New content is down a little; here are just 600,000 or so options
Streaming services are starting 2023 with a whimper and an eye to the markets, while still offering a fair amount of content to keep viewers occupied as they puff away at New Year’s resolutions in the gym or stand in line to return holiday gifts. Fears of an economic downturn have squeezed platforms and spurred show cancellations and cost-cutting; Disney, for one, says they’ll no longer sink billions of production and advertising dollars into a low-return streaming-content firehose just to chase subscription numbers at the expense of traditional revenue channels. Yet as programming schedules waver and the studio axe looms, we can still cling to the return of at least a few of our favorite shows (sorry, Stanley Tucci) and a pile of new content to warm our eyeballs in this cold, uncertain world.
The Pale Blue Eye (Jan 1) – Fraternal secrecy, corruption, and occultism are at play in the new Christian Bale film centering on the gruesome death of a young West Point cadet in 1830. Academy leaders enlist detective Augustus Landor (Bale) to solve the ritual murder and quell a potential scandal for the young military school, but the soldiers’ code of silence stonewalls Landor’s investigation. He engages an eccentric, brooding young cadet to infiltrate the ranks and reveal the truth behind the strange happenings— a pallid officer in training named Edgar Allan Poe (played by the hypoteloric Harry Melling). Director Scott Cooper’s (Black Mass, Antlers) snow-blanketed, isolated vistas are as hushed and insular as the omerta behind the strangely coded world Landor uncovers. Also stars Gillian Anderson, Robert Duvall, Lucy Boynton, Timothy Spall, Charlotte Gainsbourg and Toby Jones.
Kaleidoscope (Jan 8) – Giancarlo Esposito (Breaking Bad) stars in a new heist series that futzes with format, interaction and linearity a la Black Mirror: Bandersnatch and improv mystery-comedy series Murderville. Esposito is Leo Pap, a longtime thief chasing one last payday: 7 billion dollars of dirty money kept in the “world’s safest vault.” Pap recruits a crew who’s up for the challenge: a smuggler, chemist, armorer, safecracker, and driver. But his hidden past with the vault’s security consultant could complicate their mission and risk the greatest score of their lives. You can randomize even of the eight episodes and watch them in any order culminating in the final episode, White: The Heist. The “choose your own adventure” style is a fun concept, but it will have to be written deftly to be both clever and cohesive— then again with a Lego-basic storyline, are there any finer points to get lost in the shuffle?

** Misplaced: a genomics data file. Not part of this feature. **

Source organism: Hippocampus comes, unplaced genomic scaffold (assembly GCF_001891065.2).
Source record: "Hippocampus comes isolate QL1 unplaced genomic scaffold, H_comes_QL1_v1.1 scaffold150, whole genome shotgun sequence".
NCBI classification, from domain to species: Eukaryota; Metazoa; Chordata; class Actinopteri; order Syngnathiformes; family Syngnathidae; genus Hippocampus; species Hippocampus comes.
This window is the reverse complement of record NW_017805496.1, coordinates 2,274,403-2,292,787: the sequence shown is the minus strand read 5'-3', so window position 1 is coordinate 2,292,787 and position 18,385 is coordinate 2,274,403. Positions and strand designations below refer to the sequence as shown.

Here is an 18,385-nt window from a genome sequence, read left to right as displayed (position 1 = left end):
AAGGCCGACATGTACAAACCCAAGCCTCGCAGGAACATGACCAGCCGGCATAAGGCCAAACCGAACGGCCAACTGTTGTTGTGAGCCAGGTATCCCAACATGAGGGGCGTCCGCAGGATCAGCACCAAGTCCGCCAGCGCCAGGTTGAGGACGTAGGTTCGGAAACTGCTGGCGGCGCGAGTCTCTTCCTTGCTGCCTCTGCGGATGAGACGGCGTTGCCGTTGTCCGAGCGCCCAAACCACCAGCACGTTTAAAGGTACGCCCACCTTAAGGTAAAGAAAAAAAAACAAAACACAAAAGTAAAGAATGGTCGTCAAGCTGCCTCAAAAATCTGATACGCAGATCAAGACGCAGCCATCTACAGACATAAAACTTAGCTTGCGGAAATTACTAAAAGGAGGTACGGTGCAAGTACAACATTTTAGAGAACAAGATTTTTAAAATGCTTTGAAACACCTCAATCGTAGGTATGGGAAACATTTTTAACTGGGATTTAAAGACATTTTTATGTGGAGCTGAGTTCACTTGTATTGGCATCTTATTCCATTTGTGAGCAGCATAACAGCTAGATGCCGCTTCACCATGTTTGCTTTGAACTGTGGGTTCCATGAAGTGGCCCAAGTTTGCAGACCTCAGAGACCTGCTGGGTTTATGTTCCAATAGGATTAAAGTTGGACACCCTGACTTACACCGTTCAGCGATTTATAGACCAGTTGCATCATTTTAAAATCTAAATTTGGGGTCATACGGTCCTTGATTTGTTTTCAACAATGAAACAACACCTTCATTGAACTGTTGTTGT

That 90’s Show (Jan 19) – Red and Kitty are hosting a basement full of new talent in the 90’stalgia sequel series to That 70’s Show, along with the original cast fans fell in love with. Eric and Donna’s daughter Leia bonds with new friends and falls for Jackie and Kelso’s son Jay as she spends the summer of 1995 with her grandparents in Wisconsin, recreating her parents’ philosophical smoke sessions and madcap adventures. The future of the original pals has played out with reassuring familiarity: Jackie and Kelso are still exasperated and besotted with each other, Red and Kitty fume and fuss, Donna and Eric canoodle on the car’s hood in the driveway, and Fez owns a chain of tacky hair salons— the spell is a little broken by the absence of Danny Masterson, currently on trial for sexual assault. Fresh faces Callie Haverda, Ashley Aufderheide, Mace Coronel, Maxwell Acee Donovan, Reyn Doi and Sam Morelos make up the new crew.
You People (Jan 27) – Ezra (Jonah Hill) and Amira (Lauren London) are in love: the kind that starts with a romcom meet-cute and bridges diverse cultural and religious backgrounds with a shared passion for sneakers, music and laughter. But moving to the next step might not be so easy: getting Ezra’s progressive Jewish parents (Julia Louis-Dreyfus and David Duchovny) and Amira’s Muslim parents (Eddie Murphy and Nia Long) on the same page with each other—and on board with a wedding. Combining their families may not be easy or comfortable, but Hill’s comic earnestness cuts the tension: in the trailer, he meets Murphy and Long at a Roscoe’s Chicken & Waffles to ask permission to propose. It’s the first time behind the camera for writer-creator Kenya Barris (Black-ish and BlackAF), who co-wrote the script with Hill.
Vikings: Valhalla Season 2 (Jan 12)
Madoff: The Monster of Wall Street Season 1 (Jan 4)
Hallelujah: Leonard Cohen, A Journey, A Song (Jan 26)
Visit Netflix for a full list of releases.
The Drop (Jan 13) – Lex ( Anna Konkle from PEN15) and Mani (Coming 2 America’s Jermaine Fowler) are a happily married couple excited about starting a family together, but a trip to a tropical resort for a wedding goes quickly south when Lex accidentally drops her friend’s baby (the aggrieved mother is played by Aparna Nancherla from Mythic Quest and Space Force). The vibe of the reunion sours as past drama and old wounds surface, throwing the couple’s future into doubt. Written, produced and directed by Sarah Adina Smith (Buster’s Mal Heart), the Duplass Brothers production is drawing comparisons to The White Lotus and The Slap.